Everything You Wanted to Know About Sleep Paralysis

Sleep paralysis is a common sleep disorder, which can be frightening. During an episode of sleep paralysis, you’re unable to move your body or speak, but you’re still breathing normally and fully aware of what’s going on around you. Some people even experience hallucinations during sleep paralysis. Most episodes last only a minute or two, and most of the time, you can end one if you make a strong effort to move or speak, or if someone talks to you or touches you.

To prevent sleep paralysis and get better sleep, you must first understand its causes.

Sleep Paralysis Causes

“When you sleep, your brain sends a message to your muscles to be calm and still,” said Najmuddin S. Patwa, MD, a physician at Winchester Pulmonary & Sleep Center. “But with sleep paralysis, it seems that relaxation happens while you’re still awake for a short period of time.”

One of the main causes of sleep paralysis is poor sleep habits, specifically a lack of sleep. Most people first experience episodes in their teens, when their sleep patterns are changing and they’re starting to stay up later. Other sleep paralysis causes include:

  • Anxiety disorder or depression

  • Stress

  • Not having a consistent sleep schedule

Episodes tend to happen more frequently if you sleep on your back. Sleep paralysis also tends to be a symptom of narcolepsy, but experiencing sleep paralysis does not necessarily mean that you are narcoleptic.

Ways to Prevent Sleep Paralysis

Getting adequate sleep is the first step toward prevention. Although an episode of sleep paralysis can be frightening, it’s not harmful to your health. However, not getting enough sleep can cause numerous negative health effects.

The American Academy of Sleep Medicine recommends that people get at least seven hours of sleep per night. But the number of people getting less than six hours of sleep per night has increased dramatically over the past few decades, Dr. Patwa said. He also added that poor sleep increases the risk of obesity, heart disease, mental health problems and a host of other medical issues.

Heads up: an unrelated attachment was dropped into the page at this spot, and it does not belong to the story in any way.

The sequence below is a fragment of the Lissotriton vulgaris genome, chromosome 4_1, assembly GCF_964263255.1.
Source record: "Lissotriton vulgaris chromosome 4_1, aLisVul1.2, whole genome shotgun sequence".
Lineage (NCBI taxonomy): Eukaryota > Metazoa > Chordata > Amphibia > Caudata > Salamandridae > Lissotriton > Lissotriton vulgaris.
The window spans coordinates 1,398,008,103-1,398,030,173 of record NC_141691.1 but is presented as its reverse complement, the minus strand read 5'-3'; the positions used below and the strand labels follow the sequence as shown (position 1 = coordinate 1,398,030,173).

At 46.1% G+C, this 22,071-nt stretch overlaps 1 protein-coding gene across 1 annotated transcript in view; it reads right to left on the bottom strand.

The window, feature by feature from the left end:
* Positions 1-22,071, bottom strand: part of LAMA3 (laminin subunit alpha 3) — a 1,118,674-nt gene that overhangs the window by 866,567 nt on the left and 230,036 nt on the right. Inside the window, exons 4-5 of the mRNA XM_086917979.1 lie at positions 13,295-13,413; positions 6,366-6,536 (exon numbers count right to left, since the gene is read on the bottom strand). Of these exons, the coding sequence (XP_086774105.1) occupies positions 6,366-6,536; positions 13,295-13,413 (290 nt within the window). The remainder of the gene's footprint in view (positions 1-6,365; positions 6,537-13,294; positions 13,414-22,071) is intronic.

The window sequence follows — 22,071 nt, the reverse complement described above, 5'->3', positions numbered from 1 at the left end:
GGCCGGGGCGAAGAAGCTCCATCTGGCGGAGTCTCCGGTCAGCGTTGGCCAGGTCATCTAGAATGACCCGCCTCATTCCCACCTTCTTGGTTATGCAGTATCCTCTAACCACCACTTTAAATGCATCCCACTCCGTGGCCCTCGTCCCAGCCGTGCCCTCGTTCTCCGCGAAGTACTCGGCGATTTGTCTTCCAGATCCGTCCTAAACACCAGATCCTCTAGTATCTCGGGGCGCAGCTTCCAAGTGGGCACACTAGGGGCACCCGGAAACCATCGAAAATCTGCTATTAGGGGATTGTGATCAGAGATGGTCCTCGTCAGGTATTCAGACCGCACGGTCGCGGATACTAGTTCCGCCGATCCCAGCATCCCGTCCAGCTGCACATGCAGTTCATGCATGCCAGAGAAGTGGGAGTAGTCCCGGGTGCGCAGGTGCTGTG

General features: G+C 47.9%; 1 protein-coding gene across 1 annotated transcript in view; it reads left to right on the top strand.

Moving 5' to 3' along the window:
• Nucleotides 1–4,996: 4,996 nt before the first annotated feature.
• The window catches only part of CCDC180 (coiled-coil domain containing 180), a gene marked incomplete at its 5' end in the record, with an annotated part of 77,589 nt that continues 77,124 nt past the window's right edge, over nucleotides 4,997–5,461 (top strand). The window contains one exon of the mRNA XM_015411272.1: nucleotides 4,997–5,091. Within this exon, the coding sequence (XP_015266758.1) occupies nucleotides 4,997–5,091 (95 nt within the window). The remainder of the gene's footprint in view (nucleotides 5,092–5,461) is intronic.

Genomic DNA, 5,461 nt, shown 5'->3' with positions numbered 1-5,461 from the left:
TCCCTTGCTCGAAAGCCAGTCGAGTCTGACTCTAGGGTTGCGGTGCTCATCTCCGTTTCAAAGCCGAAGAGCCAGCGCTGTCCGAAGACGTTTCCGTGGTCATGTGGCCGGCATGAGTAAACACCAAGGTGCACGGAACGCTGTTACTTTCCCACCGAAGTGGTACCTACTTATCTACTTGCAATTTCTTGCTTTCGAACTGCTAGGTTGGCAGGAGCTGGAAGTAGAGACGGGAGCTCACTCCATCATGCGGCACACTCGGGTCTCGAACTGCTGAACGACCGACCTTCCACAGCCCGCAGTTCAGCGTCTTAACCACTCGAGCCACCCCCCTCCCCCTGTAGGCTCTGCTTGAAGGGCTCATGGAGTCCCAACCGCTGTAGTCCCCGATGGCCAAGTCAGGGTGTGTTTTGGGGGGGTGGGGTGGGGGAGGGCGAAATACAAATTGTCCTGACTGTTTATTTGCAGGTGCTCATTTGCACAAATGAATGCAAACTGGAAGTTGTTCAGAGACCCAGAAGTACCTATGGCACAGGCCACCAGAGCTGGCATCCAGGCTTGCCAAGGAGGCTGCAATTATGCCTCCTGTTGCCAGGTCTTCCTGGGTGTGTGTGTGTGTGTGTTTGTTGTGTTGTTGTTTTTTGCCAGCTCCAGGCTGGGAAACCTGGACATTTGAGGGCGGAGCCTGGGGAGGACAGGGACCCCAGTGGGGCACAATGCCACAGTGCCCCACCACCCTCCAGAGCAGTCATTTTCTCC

You can improve your sleep habits by putting away electronic devices a few hours before you go to bed, by going to bed at the same time every night and by creating a relaxing environment in your bedroom.

When to See Your Doctor

For most people, sleep paralysis happens occasionally, but it isn’t an ongoing problem and isn’t a serious medical risk. With adequate sleep and a regular bedtime routine, you’ll likely stop having any episodes. But if you frequently experience sleep paralysis, you may want to talk to your primary care provider about it.

Recurring episodes could signal another problem that needs treatment. Sleep paralysis is most often caused by another underlying issue, such as anxiety or depression, and managing that condition could cure your sleep paralysis.

Most people do not need to undergo sleep studies for diagnosis or treatment, either. Your doctor will ask about your sleep habits and medical history to find the underlying cause of the sleep paralysis. You may want to see a sleep medicine specialist if you have other medical problems that are preventing you from consistently getting a full night’s sleep.

*The content on this website is for informational purposes only and is not medical advice. Please consult a physician regarding your specific medical condition, diagnosis and/or treatment.

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